11 of John Harvey Kellogg's Strangest Inventions
By Jake Rossen
Perhaps best known as one of the minds behind Kellogg’s Corn Flakes, wellness guru John Harvey Kellogg (1852-1943) spent much of his life devising ways to improve human health and vitality. (Corn flakes were originally part of his approach for using bland foods to curb masturbation, which Kellogg declared a nasty habit.) At his Battle Creek Sanitarium health spa in Battle Creek, Michigan, Kellogg employed a variety of techniques to better the mind and body.
Thousands flocked to the "San" for Kellogg’s curative treatments and to listen to his speculative notions, which ranged from reasonable (avoid tobacco) to shameful (he spent his later years promoting eugenics, the bogus study of "improving" genetic traits by racial discrimination and sterilizing undesirables).
Given Kellogg's haphazard philosophies, it's little wonder his inventions were a mixture of useful and ludicrous. Take a look at 11 of his most intriguing notions, many of which would likely fail to find FDA approval—and a few that were impressively ahead of their time.
1. The Electric Horse
While Kellogg found horse riding good for the constitution, he worried that physical ailments or geography could conspire to keep people away from their equine friends. For just such people, Kellogg designed the electric horse, a barrel-shaped stationary device equipped with a saddle. Plug it in and you would be off to the races. Kellogg’s invention even wound up in the White House, where Calvin Coolidge took to it three times a day to keep in shape. (If someone preferred a side-to-side motion, Kellogg also had a mechanical camel.)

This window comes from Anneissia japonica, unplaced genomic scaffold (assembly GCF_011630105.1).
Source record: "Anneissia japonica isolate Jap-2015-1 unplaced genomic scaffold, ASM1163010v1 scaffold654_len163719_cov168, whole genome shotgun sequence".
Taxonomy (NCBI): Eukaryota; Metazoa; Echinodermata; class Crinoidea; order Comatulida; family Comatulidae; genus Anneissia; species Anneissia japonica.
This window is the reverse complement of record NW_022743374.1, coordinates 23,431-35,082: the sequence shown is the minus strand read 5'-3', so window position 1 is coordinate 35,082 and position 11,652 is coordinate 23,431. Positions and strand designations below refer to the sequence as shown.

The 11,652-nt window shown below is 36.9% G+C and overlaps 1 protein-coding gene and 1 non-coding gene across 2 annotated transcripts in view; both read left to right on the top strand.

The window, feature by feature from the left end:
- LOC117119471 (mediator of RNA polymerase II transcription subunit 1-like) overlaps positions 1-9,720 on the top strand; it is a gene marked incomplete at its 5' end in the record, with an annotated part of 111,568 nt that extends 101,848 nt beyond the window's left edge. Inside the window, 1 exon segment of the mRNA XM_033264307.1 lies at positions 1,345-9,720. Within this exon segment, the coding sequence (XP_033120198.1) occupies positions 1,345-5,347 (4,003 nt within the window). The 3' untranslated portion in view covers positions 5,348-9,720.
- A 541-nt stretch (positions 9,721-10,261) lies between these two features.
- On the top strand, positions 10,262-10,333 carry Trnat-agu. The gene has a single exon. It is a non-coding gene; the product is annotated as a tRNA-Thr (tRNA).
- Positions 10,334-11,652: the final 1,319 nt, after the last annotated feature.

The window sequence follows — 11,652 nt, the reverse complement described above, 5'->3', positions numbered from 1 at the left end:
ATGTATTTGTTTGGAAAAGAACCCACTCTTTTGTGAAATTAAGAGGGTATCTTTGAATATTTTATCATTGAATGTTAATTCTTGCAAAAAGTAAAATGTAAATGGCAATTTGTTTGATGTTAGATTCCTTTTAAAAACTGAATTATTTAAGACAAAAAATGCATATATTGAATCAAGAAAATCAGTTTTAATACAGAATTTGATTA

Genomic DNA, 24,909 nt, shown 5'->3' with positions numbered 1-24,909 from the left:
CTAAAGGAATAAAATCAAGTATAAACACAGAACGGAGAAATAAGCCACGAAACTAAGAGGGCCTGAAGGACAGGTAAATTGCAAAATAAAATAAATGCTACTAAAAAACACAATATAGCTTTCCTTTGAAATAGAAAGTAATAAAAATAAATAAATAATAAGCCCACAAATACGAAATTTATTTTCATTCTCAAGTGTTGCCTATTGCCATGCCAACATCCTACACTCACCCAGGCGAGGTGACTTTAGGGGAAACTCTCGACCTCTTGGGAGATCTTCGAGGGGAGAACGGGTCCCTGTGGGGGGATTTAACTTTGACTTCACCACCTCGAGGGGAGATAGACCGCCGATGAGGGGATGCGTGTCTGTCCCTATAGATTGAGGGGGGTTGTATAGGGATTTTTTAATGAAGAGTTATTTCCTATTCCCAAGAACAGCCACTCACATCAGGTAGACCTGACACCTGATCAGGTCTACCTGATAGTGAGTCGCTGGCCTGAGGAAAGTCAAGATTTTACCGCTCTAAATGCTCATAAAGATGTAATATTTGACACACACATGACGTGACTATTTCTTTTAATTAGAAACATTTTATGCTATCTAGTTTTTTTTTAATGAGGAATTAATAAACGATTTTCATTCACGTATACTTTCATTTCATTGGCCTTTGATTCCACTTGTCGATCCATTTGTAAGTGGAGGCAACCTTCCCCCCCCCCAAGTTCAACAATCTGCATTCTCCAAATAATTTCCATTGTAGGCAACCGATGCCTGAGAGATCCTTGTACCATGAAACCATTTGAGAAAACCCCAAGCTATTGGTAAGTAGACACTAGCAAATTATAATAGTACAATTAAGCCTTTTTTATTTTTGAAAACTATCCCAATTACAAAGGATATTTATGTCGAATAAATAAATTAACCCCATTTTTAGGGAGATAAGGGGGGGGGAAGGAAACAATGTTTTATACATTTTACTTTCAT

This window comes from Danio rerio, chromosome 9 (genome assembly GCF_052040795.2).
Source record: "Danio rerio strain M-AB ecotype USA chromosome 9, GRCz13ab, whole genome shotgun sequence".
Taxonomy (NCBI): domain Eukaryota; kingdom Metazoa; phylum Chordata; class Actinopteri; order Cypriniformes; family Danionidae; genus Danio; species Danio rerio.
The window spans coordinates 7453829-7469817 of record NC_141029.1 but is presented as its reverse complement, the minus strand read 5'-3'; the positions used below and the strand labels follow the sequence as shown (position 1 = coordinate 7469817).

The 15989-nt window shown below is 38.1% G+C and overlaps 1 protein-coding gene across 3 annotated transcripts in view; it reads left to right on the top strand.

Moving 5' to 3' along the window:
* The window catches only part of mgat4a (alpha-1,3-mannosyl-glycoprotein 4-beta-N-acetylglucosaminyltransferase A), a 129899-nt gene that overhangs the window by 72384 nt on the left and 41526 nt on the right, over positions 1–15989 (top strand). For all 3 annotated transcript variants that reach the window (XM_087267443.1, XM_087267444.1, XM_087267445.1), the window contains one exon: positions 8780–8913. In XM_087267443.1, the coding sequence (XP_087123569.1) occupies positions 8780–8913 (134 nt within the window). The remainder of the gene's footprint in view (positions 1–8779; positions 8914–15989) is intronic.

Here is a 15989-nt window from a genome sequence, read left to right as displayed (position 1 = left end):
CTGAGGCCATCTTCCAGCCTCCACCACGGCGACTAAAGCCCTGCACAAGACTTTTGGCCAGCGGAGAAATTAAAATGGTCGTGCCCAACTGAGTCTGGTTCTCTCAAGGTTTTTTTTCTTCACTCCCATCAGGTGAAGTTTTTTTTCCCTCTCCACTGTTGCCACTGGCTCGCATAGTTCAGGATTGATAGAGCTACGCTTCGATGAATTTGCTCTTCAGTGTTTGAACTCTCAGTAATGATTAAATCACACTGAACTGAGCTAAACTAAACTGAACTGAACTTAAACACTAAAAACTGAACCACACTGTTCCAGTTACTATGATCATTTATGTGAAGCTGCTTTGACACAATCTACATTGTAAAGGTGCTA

When news leaked of Coolidge’s hobby horse in 1925, pundits opined that his predecessor, Theodore Roosevelt, would be dismayed. Outdoorsman T.R. had, of course, preferred real horses for his core work.
2. The Poop Chair
Kellogg’s fascination with colonic irrigation is legendary. The guru extolled the benefits of colonics, insisting that a spotless intestine was crucial for overall health. (Multiple self-administered enemas were a regular part of his daily regime.) To that end, he devised the vibratory chair, a seemingly ordinary dining room seat that can be activated to violently shake its occupant. Kellogg believed that such jarring physical activation would relieve headaches and back pain as well as prompt a bowel movement—which would hopefully transpire elsewhere.
3. Protose Fake Meat
Today’s Beyond Burgers may owe some debt to Kellogg, who was behind the 20th century’s earliest attempts to produce a meatless protein product. Via his Battle Creek Food Company, Kellogg marketed Protose, a “vegetable meat” that had iron and protein for those looking to build muscle. (The name combines protein with the suffix -ose, or “full of.”) Kellogg was more concerned with mimicking meat's texture than its taste: Those enjoying Protose could eat it as they would a steak or sliced over bread. It was not a soy product: Contemporary attempts to replicate it indicate it probably consisted of wheat gluten, cereal, and peanut butter.
4. A Passive Exerciser
Kellogg was an advocate of using electric currents as a therapy to resolve everything from contagious illness to lead poisoning. He developed a passive exercise machine utilizing currents that he believed could contract muscles in patients too weak to exercise on their own; 20 minutes was thought to be the equivalent of a four-mile walk. While no substitute for exercise, today's electronic muscle stimulators are typically used (and some are even FDA-approved) for physical therapy.
5. Light Baths